Wells Fargo asserts it is merely a senior creditor with a secured interest in the Nisbet Accounts Receivable. Nisbet contends Wells Fargo is also the assignee of said account debt and its rights are therefore subject to Nisbet’s defenses and claim in recoupment against Cardell. Nisbet submits as support for this contention the demand letter dated September 27, 2013 sent to Nisbet by the Receiver, a copy of which is attached to Plaintiff’s First Amended Complaint as Exhibit B.

In this letter, the Receiver demands payment on behalf of Wells Fargo, which is identified as Cardell’s senior secured creditor and the assignee of the account debt in question. The Receiver states repeatedly, and in no uncertain terms, that the accounts due and owing to Cardell were assigned to Wells Fargo. For example, the heading of the letter reads “Re: Demand for Payment of Accounts due and owing to Cardell, LLC . . . and assigned to Wells Fargo Bank, National Association . . ..” Another example, an underlined sentence in the letter warning “please note that since your accounts were assigned to Wells Fargo, if you make your payments to any other party . . . you will be liable to pay such amounts twice.”

This Court must take as true Nisbet’s allegation that Wells Fargo is the assignee of the Nisbet Accounts Receivable. As an assignee, Wells Fargo’s rights are subject to Nesbit’s defenses and claim of recoupment against Cardell, the assignor. Nisbet may assert against Wells Fargo any claims it has against Cardell, including a claim for unjust enrichment, that reduces the amount of account debt due and owing on the Nisbet Accounts Receivable.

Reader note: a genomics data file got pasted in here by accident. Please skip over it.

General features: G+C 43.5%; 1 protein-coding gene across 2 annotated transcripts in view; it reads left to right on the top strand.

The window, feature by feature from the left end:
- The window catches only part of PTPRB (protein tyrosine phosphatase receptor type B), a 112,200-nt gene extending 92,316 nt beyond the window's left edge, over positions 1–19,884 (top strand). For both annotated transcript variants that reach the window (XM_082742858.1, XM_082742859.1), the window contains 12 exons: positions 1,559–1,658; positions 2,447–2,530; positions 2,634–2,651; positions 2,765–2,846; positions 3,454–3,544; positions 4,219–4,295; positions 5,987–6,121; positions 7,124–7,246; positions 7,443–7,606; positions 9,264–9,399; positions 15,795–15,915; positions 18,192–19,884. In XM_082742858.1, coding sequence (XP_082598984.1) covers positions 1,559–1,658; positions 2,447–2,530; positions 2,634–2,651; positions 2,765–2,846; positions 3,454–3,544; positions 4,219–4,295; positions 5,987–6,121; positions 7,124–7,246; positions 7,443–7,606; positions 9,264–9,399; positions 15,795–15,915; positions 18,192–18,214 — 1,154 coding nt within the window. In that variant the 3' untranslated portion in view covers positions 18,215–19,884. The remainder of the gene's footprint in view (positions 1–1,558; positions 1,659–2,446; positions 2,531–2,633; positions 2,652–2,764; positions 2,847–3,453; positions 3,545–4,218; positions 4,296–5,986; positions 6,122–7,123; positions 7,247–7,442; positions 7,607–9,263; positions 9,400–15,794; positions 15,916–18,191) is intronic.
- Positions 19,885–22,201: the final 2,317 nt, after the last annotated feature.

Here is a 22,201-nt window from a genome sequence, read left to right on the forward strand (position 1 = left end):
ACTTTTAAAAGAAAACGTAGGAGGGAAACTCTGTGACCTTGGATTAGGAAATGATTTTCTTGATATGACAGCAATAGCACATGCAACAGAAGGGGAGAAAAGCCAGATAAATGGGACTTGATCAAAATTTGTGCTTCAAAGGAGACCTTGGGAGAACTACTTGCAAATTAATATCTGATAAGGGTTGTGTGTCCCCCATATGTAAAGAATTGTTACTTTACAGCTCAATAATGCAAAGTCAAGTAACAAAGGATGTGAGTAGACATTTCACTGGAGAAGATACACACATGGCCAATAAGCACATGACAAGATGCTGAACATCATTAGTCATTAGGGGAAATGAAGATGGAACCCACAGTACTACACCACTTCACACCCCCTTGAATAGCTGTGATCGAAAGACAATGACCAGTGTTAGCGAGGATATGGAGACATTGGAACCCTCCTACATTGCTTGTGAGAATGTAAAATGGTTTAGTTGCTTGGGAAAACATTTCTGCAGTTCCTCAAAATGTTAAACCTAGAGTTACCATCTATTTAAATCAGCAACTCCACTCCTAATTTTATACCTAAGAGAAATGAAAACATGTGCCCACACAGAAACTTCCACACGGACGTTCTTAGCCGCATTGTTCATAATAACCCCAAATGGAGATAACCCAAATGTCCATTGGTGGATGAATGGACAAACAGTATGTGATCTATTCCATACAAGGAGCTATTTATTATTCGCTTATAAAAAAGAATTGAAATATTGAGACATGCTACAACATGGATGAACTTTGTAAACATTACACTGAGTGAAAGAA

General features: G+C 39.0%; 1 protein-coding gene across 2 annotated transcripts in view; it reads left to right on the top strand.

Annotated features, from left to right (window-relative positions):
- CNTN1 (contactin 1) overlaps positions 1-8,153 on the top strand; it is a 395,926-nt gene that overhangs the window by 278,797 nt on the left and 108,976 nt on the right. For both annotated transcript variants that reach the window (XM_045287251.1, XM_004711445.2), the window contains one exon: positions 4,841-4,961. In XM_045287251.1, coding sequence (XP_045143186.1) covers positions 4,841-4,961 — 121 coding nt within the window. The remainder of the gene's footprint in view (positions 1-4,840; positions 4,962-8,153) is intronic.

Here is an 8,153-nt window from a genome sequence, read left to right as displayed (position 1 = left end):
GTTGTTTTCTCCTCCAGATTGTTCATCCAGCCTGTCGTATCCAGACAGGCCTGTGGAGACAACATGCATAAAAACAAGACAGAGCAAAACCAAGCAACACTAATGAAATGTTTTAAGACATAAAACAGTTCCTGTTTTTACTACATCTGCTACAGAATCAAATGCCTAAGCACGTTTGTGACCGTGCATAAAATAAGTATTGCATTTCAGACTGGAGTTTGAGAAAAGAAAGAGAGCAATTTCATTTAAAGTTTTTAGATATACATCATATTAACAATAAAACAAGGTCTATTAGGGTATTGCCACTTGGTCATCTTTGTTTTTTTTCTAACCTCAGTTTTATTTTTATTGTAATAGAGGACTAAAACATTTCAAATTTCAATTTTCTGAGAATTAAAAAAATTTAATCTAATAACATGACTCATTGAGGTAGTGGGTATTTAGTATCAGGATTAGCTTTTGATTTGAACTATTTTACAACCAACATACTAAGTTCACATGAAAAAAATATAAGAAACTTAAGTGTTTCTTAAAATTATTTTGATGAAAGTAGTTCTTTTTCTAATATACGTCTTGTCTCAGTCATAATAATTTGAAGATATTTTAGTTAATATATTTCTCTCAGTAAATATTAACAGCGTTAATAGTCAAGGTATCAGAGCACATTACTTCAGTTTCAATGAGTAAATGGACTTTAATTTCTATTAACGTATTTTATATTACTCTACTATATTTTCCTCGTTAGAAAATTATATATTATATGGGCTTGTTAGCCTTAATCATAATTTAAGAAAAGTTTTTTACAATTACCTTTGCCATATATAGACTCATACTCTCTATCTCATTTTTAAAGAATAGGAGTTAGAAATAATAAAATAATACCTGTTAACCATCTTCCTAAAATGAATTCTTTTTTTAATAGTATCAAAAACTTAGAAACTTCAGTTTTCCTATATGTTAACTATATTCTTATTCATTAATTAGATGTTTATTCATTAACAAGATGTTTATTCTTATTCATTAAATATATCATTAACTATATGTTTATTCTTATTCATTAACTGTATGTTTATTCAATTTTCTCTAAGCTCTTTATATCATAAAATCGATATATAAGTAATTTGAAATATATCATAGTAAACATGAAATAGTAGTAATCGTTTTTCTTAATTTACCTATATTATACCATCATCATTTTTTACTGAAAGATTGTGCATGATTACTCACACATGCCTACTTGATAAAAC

Moreover, as an assignee, Wells Fargo is a necessary party to the litigation. Federal Rule of Civil Procedure 19(a) provides in relevant part:

“A person who is subject to service of process and whose joinder will not deprive the court of subject-matter jurisdiction must be joined as a party if . . . that person claims an interest relating to the subject of the action and is so situated that disposing of the action in the person’s absence may . . . leave an existing party subject to a substantial risk of incurring double, multiple, or otherwise inconsistent obligations because of the interest.”

Nisbet argues Wells Fargo’s interest as the assignee of the Nisbet Accounts Receivable is such that dismissing Wells Fargo from this lawsuit could subject Nisbet to inconsistent obligations. In theory, Wells Fargo could still assert its rights as assignee of the debt even after judgment is entered in this action. Nisbet has declined to accept Wells Fargo’s assurances it will be bound by the judgment in this lawsuit. Therefore, to ensure Nisbet is not exposed to potentially inconsistent obligations, it is necessary that Wells Fargo remain a party to this litigation.

Taking as true Nisbet’s contention the Nisbet Accounts Receivable were assigned to Wells Fargo, this Court finds Nisbet has stated claims against Wells Fargo for which relief can be granted and, accordingly, Wells Fargo’s Second Motion to Dismiss pursuant to Rule 12(b)(6) should be denied.

In its response in opposition to Wells Fargo’s Second Motion to Dismiss, Nisbet alternatively moves for leave to amend its First Amended Complaint. In light of the foregoing decision, this Court need not consider such motion and it is properly dismissed as moot.

IT IS HEREBY ORDERED that Defendant Wells Fargo Bank, National Association’s Second Motion to Dismiss with Prejudice (Clerk’s Dkt. #43) is DENIED.

Accordingly, IT IS FURTHER ORDERED that Plaintiff’s Motion for Leave to Amend (Clerk’s Dkt. #47) is hereby DISMISSED AS MOOT.

[1] See Agreed Order Immediately Appointing Temporary Receiver over Cardell Cabinetry, LLC, Granting Writs of Attachment, Temporary Restraining Order, and Ordering Turnover of Collateral to the Receiver dated August 28, 2013 in Cause Number DC-13-09777: Wells Fargo Bank, National Association v. Cardell Cabinetry, LLC and H.I.G. Cardell Acquisition, Inc.

[2] In Re Cordell Cabintery, LLC, No. 13-53117 (Bankr. W.D. Tex. Filed Nov. 13, 2013); See 11 U.S.C. § 362.